Olds High School


I feel like I’ve been talking about the Albertan school system as a lot. I’ve already posted some general thoughts and then a post about St Josephs, but I learnt a lot so I’m also going to post about another school that I saw while I was there.

The town of Olds is a rural centre between Edmonton and Calgary. It is a pretty typical and pretty conservative Albertan small town. One of the staff I talked to summed it up by saying “there are a lot of cowboy hats and belt-buckles here”. These sartorial decisions clearly carry political meaning in Alberta that I’m only able to guess at.


Five or so years ago Olds had a High School building which was situated on the edge of a main highway. The building was crumbling and the school was tired. The Albertan government offered the school some money to renovate the building. The school’s governing body turned this money down and argued that they needed to use this opportunity to do something better and more exciting with education in Olds. They didn’t have a clear plan, but they did know that the way things had always been done wasn’t good enough and that they wanted better.

So Olds High School began a process of reinventing itself from the ground up. Staff went out and saw others schools, they had meetings and, with some leadership from the school principal, gradually formed a new vision of what the school would be. What is more, despite the conservative nature of the town, they formed a pretty radical vision. It would be built alongside the towns college to help foster  a post-secondary atmosphere and to offer access to a greater range of vocational options. It would be organised around four houses (in the Harry Potter tradition) each with their own physical space (a quad) which would help to foster school spirit and a learning community. It would have different kinds of spaces from a traditional high school picking up element both from home to help students feel comfortable in the space and from post-secondary institutions to encourage freedom and maturity. Finally it would offer a self-directed learning programme (one of the quads) in which the pedagogy would be non-traditional and student driven. This self-directed programme is the heart of the schools pedagogy, and while the school believe that it isn’t right for everyone, it does inform the way teaching happens across the school. The Principal told me that he didn’t want teachers sitting students in rows and teaching them in the traditional way.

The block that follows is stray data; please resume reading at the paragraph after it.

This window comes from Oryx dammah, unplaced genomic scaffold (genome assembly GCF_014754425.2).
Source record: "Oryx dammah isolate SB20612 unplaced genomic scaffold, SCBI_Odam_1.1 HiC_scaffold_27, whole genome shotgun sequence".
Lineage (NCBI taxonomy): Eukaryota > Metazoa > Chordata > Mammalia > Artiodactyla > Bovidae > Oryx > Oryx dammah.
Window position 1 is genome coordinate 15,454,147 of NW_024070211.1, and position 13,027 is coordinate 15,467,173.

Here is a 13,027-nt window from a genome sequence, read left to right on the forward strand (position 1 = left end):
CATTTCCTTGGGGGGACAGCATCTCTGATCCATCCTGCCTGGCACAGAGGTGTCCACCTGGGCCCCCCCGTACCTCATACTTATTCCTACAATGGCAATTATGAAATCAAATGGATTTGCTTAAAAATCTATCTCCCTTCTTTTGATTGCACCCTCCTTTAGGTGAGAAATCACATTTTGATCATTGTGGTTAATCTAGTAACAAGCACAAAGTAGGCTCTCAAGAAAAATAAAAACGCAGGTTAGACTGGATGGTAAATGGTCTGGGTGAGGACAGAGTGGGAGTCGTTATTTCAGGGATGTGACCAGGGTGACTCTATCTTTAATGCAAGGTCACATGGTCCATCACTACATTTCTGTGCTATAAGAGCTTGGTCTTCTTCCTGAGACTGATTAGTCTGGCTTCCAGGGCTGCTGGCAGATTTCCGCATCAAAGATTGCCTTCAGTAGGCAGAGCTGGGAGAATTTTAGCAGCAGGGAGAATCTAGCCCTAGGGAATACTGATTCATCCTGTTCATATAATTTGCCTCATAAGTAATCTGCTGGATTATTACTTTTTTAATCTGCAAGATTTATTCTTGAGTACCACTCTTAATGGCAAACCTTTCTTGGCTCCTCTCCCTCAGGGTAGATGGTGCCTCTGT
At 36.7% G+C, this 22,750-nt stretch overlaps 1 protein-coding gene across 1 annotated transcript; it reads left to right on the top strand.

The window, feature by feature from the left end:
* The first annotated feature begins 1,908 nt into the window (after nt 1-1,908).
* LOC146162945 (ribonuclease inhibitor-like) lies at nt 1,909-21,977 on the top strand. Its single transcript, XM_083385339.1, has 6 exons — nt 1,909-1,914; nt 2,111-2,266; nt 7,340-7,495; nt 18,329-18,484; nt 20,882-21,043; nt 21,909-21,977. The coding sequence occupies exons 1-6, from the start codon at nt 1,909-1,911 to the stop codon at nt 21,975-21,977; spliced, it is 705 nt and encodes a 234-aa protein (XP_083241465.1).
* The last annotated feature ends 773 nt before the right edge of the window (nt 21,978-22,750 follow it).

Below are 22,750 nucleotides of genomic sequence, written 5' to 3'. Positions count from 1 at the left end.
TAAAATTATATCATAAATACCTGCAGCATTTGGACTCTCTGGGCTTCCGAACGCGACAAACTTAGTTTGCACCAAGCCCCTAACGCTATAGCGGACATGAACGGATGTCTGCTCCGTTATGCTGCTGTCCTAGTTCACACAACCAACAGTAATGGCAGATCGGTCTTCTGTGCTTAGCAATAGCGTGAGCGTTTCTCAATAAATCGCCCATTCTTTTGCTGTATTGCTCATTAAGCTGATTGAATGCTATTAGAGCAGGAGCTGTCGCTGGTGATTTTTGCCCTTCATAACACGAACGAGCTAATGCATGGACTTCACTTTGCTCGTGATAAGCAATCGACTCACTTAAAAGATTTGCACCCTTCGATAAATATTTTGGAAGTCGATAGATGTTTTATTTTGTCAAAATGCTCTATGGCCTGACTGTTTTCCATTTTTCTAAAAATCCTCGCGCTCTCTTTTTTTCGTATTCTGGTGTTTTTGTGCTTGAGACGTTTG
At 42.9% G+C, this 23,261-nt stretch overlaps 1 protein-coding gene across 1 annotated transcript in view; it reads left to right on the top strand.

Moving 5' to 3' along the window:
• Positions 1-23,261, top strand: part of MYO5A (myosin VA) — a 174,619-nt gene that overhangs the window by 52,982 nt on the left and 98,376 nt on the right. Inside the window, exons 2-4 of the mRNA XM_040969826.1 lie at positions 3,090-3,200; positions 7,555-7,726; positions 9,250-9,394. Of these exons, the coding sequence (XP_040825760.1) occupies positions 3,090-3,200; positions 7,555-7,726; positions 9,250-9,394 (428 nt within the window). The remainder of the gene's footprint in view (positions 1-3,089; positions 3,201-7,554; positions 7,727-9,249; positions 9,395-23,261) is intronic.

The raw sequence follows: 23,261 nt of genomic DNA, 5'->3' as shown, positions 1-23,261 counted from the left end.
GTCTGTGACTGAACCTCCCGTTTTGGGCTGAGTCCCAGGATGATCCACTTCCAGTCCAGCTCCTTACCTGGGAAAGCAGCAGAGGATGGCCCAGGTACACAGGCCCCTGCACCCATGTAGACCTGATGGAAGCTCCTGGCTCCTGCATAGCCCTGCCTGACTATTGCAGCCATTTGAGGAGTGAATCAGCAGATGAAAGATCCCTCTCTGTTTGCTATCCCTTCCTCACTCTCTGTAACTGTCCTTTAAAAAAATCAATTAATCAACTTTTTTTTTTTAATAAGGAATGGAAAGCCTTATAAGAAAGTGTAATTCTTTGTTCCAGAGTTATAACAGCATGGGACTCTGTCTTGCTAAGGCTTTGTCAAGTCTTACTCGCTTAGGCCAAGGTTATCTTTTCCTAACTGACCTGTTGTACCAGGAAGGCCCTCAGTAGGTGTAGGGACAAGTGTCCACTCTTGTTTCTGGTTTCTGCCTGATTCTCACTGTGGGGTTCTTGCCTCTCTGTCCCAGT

The school is a pretty impressive place in both physical and pedagogic terms. The whole space feels like an environment for learning and students feel like willing participants rather than caged animals (as they do in some schools I’ve visited elsewhere). The physical design de-institutionalises the place and makes it more like somewhere that the students want to own and want to be. Having said that, the school also police behaviour pretty tightly to ensure that minor infractions and anti-social behaviours aren’t allowed to set a negative tone and allow freedom to be transformed into chaos.

This kinds of environment provides an ideal space for undertaking careers work. The level of student engagement, the availability of vocational options, the philosophy of self-directed learning, the space in the curriculum, all combine with an excellent guidance counsellor/careers teacher in Louan Statchuk to enable the creation of a really powerful programme of career interventions. Louan has built a structured programme of interventions that engage with students in every year that they are in the school. It includes the use of assessment tools like Career Cruising, LMI through ALIS, the building of portfolios describing interests and aspirations, simulations with the Real Game, group and one-to-one interventions, a taught accredited course, work experience and parental involvement. In other words it is a pretty comprehensive “how to” of high school careers work.

What has stood out for me in some of the schools that I’ve visited in Canada is the strong connection that exists between the overall pedagogic environment and the success of the careers education. Careers education seems difficult to do in an isolated way. With other subjects you can shut the doors and create a little island of wonder in your teaching of literature or science or whatever. However, careers is all about opening the doors and making the links with the rest of the world, in schools where this kind of integrative learning experience is possible there is lots of room for careers work to be done well. Olds High School is a shining example of this kind of approach.


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